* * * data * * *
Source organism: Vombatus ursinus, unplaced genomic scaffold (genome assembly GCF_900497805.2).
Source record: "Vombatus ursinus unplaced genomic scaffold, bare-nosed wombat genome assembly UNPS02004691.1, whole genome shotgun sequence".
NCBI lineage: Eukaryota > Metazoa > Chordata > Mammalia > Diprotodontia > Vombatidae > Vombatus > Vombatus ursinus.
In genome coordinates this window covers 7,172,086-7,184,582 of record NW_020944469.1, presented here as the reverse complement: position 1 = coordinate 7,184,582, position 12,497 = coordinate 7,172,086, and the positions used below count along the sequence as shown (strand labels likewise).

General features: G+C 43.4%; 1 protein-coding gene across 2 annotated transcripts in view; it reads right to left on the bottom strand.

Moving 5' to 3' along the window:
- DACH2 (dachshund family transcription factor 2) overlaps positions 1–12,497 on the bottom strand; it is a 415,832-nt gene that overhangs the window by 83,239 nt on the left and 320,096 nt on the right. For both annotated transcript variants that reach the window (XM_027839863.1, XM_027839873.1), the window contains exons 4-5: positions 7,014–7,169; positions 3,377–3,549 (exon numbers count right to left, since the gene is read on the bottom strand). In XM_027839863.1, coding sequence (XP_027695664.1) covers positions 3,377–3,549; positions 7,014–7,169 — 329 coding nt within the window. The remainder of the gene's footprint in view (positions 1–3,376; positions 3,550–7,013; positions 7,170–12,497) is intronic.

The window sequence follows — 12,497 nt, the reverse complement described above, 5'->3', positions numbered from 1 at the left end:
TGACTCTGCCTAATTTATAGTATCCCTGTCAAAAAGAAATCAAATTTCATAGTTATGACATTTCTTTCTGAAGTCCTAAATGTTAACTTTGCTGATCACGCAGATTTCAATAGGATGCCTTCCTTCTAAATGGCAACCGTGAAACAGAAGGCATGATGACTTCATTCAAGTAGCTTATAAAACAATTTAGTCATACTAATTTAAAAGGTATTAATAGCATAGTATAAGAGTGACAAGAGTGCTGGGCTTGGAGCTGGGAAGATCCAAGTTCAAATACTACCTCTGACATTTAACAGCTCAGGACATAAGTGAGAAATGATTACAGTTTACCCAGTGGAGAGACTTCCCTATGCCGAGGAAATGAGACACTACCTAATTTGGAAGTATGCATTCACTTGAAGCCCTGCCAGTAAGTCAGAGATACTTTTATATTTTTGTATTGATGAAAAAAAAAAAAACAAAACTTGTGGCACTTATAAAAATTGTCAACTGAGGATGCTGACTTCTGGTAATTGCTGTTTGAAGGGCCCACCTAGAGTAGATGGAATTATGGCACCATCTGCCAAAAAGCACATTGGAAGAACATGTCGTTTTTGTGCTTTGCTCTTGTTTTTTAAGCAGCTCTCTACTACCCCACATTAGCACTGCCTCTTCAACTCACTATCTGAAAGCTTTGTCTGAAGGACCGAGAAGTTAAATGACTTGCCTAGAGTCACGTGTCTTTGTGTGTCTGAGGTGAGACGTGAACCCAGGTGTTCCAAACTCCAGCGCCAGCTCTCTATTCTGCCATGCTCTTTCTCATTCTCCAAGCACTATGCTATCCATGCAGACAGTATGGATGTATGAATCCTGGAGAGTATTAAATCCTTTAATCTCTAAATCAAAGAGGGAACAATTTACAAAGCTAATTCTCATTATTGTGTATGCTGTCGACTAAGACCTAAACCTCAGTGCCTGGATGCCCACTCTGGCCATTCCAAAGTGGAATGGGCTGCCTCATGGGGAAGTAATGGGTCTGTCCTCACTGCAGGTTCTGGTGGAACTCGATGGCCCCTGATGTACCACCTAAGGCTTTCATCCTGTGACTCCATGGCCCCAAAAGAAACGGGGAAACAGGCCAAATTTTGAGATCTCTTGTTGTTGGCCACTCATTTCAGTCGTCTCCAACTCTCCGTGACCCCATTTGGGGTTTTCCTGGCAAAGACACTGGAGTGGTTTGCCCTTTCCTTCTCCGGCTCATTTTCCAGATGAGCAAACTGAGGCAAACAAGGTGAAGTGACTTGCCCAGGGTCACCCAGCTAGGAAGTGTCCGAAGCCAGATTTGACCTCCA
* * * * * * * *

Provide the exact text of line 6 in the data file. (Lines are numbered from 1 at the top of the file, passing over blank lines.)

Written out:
Moving 5' to 3' along the window: